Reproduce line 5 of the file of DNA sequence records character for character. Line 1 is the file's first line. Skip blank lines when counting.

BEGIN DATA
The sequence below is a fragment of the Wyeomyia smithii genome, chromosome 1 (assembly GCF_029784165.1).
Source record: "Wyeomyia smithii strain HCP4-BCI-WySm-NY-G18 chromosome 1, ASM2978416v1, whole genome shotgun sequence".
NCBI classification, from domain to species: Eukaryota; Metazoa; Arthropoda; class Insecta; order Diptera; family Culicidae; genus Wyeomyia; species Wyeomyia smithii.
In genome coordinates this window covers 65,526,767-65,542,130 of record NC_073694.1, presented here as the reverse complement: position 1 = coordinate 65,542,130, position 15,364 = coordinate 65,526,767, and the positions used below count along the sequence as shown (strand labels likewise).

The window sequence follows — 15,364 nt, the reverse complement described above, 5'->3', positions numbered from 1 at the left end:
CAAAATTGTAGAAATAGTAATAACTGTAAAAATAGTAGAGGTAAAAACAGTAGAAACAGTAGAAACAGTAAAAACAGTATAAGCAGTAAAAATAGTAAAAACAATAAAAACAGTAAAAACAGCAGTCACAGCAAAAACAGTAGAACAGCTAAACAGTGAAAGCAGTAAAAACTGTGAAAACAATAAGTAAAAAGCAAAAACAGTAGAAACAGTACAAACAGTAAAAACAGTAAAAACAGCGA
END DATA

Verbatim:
The window sequence follows — 15,364 nt, the reverse complement described above, 5'->3', positions numbered from 1 at the left end: